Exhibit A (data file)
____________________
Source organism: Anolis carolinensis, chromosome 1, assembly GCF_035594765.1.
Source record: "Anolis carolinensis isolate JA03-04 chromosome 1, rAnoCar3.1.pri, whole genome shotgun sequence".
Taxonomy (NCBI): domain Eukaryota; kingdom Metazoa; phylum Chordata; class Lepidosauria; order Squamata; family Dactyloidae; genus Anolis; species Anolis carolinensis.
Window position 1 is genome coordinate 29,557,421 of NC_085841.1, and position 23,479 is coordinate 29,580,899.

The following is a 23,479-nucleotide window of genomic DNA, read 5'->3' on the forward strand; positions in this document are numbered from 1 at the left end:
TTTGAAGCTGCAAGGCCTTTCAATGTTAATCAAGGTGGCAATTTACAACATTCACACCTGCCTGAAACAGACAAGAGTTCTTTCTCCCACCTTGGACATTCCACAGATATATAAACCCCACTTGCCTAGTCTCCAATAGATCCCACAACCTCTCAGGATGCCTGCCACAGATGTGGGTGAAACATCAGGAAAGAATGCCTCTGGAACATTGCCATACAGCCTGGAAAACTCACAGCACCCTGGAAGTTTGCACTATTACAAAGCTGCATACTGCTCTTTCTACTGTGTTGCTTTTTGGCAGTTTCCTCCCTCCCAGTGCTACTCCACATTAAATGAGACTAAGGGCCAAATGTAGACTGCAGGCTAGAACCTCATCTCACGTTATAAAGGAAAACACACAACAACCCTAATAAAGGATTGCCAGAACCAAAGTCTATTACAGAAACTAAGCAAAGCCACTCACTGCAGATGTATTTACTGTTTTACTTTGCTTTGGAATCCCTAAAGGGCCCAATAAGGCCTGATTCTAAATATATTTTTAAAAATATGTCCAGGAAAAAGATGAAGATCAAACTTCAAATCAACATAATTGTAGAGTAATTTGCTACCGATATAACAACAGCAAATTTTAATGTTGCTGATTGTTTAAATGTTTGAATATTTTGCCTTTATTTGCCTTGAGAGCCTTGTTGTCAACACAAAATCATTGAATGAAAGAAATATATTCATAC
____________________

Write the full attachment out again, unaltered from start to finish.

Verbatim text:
Source organism: Anolis carolinensis, chromosome 1, assembly GCF_035594765.1.
Source record: "Anolis carolinensis isolate JA03-04 chromosome 1, rAnoCar3.1.pri, whole genome shotgun sequence".
Taxonomy (NCBI): domain Eukaryota; kingdom Metazoa; phylum Chordata; class Lepidosauria; order Squamata; family Dactyloidae; genus Anolis; species Anolis carolinensis.
Window position 1 is genome coordinate 29,557,421 of NC_085841.1, and position 23,479 is coordinate 29,580,899.

The following is a 23,479-nucleotide window of genomic DNA, read 5'->3' on the forward strand; positions in this document are numbered from 1 at the left end:
TTTGAAGCTGCAAGGCCTTTCAATGTTAATCAAGGTGGCAATTTACAACATTCACACCTGCCTGAAACAGACAAGAGTTCTTTCTCCCACCTTGGACATTCCACAGATATATAAACCCCACTTGCCTAGTCTCCAATAGATCCCACAACCTCTCAGGATGCCTGCCACAGATGTGGGTGAAACATCAGGAAAGAATGCCTCTGGAACATTGCCATACAGCCTGGAAAACTCACAGCACCCTGGAAGTTTGCACTATTACAAAGCTGCATACTGCTCTTTCTACTGTGTTGCTTTTTGGCAGTTTCCTCCCTCCCAGTGCTACTCCACATTAAATGAGACTAAGGGCCAAATGTAGACTGCAGGCTAGAACCTCATCTCACGTTATAAAGGAAAACACACAACAACCCTAATAAAGGATTGCCAGAACCAAAGTCTATTACAGAAACTAAGCAAAGCCACTCACTGCAGATGTATTTACTGTTTTACTTTGCTTTGGAATCCCTAAAGGGCCCAATAAGGCCTGATTCTAAATATATTTTTAAAAATATGTCCAGGAAAAAGATGAAGATCAAACTTCAAATCAACATAATTGTAGAGTAATTTGCTACCGATATAACAACAGCAAATTTTAATGTTGCTGATTGTTTAAATGTTTGAATATTTTGCCTTTATTTGCCTTGAGAGCCTTGTTGTCAACACAAAATCATTGAATGAAAGAAATATATTCATAC